During one of his elaborate “signing ceremonies,” President Donald Trump signed an executive order that would roll back Clean Water Rule strengthened under President Obama. The president, echoing Republican criticism of the rule, said that the expansion of the EPA’s authority to regulate waterways was crippling to the economy.
“It’s a horrible, horrible rule. Has sort of a nice name, but everything else is bad,” the president said, surrounded by legislators, real estate developers, and a rare White House appearance for First Lady Melania Trump.
The Clean Water Act says that the EPA can regulate navigable waters, meaning waters that truly affect interstate commerce. But a few years ago, the EPA decided that navigable waters can mean nearly every puddle or every ditch on a farmer’s land, or any place else that they decide.
He called the rule a “power grab” by the EPA, and said that the agency–under administrator Scott Pruitt–would seek to roll back the rules that harm the economy. Of course, many environmental activists see this as simply a justification to weaken environmental protections and undermine the agency, possibly fatally.
The rule change happened after a Supreme Court case which had contradicting opinions written by Justices Kennedy and Scalia. The latter argued that wetlands only directly connected to “navigable waterways” were protected, while Kennedy thought the EPA had broader authority.
In 2015, the Obama administration sought to clarify the “mess” that wetlands jurisdiction became in the wake of this ruling. (Despite the fact that the rule has only existed since about the time he entered the campaign, President Trump said he’d been hearing about it “for years.’)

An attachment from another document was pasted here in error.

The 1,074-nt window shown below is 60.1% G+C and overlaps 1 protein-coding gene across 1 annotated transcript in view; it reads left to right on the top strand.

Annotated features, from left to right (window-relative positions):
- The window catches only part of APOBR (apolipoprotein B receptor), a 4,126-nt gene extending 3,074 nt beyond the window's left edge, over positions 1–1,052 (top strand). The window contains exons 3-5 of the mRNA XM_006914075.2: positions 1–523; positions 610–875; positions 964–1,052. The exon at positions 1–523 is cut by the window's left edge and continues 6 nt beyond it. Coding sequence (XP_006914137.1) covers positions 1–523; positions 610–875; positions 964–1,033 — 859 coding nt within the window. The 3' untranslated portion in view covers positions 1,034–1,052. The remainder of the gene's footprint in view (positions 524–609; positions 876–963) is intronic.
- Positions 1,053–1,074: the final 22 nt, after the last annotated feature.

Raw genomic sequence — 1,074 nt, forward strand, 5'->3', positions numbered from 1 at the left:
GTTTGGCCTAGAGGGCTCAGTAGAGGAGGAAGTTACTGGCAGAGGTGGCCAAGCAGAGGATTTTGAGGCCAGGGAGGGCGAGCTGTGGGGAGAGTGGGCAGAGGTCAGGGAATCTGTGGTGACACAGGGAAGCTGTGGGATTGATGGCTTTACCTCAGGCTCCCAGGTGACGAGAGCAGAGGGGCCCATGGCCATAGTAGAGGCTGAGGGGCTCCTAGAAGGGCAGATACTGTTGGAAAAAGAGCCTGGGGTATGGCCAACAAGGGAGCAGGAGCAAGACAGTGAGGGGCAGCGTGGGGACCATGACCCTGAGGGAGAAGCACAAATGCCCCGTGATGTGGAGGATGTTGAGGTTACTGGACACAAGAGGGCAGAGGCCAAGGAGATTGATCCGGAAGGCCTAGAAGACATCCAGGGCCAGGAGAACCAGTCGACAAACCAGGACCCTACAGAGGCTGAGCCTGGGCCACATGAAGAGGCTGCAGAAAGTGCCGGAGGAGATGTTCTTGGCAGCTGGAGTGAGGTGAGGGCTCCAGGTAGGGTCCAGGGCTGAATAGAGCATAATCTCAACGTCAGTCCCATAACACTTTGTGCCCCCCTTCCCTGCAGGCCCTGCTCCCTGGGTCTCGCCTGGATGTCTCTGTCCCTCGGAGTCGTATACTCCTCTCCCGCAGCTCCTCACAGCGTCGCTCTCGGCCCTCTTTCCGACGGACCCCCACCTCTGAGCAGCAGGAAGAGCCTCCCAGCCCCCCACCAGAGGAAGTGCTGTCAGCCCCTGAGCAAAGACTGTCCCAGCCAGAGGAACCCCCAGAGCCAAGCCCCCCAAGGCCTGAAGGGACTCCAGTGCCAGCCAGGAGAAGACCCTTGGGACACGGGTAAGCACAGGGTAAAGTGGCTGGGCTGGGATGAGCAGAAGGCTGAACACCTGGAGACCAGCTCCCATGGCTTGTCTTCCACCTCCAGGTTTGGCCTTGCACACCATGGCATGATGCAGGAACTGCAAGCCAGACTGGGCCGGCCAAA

What the rule sought to accomplish, via Vox:
- All tributaries to navigable rivers used to be evaluated on a case-by-case basis. Under the new rule, they’re now automatically protected if they have a bed, a bank, and a high-water mark. This includes many streams that are dry for part of the year, but not ordinary runoff. Waterways without these features are still dealt with case-by-case.
- Wetlands and ponds are now automatically covered if they’re within 100 feet or within the 100-year floodplain of a protected waterway. Otherwise, case by case.
- Certain “isolated” waters that are not connected to navigable waters now get automatic protection if they have a “significant nexus” to protected waters — like the vernal pools of California.
Contrary to what President Trump claimed, a recent study found that farmers and ranchers actually had more control over their land after the 2015 rule than before it. This finding could be relevant to what actually happens as a result of this order.
Any attempt to repeal the rule or significantly weaken it will likely be challenged in federal court, and if the court goes with Justice Kennedy’s view over Scalia’s the EPA may end up keeping this authority. Of course, they won’t have to enforce it.
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Featured image via screengrab